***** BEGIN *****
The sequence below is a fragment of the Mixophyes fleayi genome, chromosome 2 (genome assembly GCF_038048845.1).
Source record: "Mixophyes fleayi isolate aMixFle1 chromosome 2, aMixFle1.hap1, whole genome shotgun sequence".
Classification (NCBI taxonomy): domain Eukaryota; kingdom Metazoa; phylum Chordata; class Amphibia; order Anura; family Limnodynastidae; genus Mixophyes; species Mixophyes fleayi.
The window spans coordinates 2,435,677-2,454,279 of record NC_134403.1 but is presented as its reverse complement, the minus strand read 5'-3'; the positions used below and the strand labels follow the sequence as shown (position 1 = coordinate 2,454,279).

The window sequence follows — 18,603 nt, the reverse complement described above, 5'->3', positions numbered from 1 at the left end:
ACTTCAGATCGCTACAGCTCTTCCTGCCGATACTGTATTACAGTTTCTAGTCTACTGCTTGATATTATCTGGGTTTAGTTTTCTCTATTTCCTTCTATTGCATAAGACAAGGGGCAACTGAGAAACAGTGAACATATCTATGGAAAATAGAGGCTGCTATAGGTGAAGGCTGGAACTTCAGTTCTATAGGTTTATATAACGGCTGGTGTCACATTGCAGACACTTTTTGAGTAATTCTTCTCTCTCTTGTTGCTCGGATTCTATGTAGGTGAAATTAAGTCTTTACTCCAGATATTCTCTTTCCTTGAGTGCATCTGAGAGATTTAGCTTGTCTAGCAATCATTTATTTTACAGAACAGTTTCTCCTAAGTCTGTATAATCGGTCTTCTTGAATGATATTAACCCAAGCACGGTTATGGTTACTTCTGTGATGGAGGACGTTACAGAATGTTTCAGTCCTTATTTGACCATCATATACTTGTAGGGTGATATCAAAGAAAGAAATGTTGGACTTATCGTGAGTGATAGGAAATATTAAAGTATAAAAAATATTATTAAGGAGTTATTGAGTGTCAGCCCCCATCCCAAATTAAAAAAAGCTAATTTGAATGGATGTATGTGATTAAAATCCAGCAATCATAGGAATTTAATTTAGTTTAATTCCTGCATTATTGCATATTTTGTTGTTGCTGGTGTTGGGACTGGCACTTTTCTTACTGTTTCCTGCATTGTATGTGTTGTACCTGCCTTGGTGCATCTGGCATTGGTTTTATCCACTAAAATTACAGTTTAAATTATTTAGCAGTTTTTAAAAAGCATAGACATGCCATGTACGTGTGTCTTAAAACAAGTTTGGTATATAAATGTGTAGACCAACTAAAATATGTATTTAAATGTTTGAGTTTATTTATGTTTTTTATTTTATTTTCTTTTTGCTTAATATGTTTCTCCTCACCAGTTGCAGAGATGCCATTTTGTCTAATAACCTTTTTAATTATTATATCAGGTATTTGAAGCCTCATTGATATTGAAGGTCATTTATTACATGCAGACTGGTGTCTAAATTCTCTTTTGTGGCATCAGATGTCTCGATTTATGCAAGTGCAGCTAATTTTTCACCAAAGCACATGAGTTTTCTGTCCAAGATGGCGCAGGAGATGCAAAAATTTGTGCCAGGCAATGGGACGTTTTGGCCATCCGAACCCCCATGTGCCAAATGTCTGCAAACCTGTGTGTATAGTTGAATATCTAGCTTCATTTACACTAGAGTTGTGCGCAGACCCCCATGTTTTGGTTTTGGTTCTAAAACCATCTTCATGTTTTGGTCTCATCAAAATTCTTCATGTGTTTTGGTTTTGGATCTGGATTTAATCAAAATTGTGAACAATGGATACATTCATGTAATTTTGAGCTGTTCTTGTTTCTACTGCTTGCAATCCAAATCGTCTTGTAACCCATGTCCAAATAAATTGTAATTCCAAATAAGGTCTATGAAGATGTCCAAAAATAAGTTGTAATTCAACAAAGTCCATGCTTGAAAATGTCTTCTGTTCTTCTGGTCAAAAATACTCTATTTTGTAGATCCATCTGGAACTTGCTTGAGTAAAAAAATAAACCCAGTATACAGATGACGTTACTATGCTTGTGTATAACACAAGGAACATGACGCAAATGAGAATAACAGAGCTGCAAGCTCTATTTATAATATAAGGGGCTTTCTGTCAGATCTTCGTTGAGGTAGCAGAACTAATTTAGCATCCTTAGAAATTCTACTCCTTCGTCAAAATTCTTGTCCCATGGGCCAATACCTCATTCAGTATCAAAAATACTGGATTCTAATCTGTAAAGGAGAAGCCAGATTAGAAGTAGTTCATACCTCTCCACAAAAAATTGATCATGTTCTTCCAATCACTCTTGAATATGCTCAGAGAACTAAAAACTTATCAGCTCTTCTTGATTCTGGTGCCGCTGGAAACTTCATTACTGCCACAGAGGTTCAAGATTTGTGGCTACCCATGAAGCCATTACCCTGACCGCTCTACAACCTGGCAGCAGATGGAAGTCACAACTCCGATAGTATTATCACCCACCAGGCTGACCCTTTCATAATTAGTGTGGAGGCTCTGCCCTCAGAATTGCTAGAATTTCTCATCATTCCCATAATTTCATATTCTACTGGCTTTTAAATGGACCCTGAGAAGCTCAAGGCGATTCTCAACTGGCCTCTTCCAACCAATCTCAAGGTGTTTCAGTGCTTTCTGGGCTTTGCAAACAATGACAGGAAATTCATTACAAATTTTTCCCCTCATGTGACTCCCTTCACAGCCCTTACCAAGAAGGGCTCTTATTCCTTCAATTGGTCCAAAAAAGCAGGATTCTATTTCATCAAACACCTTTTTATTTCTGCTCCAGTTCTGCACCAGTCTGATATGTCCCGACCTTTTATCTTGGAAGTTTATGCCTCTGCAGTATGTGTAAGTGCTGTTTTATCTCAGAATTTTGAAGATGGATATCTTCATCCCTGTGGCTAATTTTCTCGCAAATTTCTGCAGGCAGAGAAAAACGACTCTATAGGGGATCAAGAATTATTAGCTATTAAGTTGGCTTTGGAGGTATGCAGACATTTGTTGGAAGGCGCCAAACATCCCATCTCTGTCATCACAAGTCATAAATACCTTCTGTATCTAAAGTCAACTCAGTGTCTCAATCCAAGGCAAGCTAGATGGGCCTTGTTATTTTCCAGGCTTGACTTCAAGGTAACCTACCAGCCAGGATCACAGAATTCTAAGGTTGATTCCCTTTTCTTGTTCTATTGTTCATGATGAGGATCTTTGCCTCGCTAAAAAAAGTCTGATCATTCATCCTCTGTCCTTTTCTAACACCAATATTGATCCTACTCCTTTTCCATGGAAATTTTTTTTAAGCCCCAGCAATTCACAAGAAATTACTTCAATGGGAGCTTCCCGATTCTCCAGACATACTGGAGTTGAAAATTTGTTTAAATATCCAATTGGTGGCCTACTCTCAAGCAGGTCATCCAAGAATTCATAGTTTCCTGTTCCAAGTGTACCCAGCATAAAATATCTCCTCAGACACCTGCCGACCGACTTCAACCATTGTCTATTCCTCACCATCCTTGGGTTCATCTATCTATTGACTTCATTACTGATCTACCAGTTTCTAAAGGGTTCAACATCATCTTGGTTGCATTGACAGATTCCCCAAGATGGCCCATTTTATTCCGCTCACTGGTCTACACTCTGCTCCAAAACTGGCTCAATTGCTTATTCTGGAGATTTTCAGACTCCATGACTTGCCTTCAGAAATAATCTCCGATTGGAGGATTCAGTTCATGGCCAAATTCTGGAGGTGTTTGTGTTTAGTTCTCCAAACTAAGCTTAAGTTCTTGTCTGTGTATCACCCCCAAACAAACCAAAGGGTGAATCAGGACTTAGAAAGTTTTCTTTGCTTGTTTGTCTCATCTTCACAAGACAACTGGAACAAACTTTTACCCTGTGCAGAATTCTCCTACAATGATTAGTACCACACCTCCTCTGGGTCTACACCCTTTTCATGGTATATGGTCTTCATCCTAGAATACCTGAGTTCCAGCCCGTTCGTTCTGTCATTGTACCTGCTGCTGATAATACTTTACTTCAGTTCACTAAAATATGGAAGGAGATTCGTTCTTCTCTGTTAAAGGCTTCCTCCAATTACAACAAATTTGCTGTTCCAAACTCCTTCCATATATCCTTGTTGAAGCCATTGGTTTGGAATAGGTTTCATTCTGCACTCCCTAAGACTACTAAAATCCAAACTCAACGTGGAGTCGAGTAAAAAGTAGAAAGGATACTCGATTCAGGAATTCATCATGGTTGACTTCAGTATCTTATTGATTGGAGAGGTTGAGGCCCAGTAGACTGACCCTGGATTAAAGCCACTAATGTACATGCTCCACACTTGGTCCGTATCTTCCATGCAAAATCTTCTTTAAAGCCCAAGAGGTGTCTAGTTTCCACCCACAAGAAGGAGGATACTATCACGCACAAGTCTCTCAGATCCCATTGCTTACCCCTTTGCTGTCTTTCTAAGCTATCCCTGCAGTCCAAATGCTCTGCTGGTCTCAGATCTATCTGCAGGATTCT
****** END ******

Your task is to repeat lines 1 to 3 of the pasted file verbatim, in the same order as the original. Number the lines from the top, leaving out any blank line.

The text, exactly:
The sequence below is a fragment of the Mixophyes fleayi genome, chromosome 2 (genome assembly GCF_038048845.1).
Source record: "Mixophyes fleayi isolate aMixFle1 chromosome 2, aMixFle1.hap1, whole genome shotgun sequence".
Classification (NCBI taxonomy): domain Eukaryota; kingdom Metazoa; phylum Chordata; class Amphibia; order Anura; family Limnodynastidae; genus Mixophyes; species Mixophyes fleayi.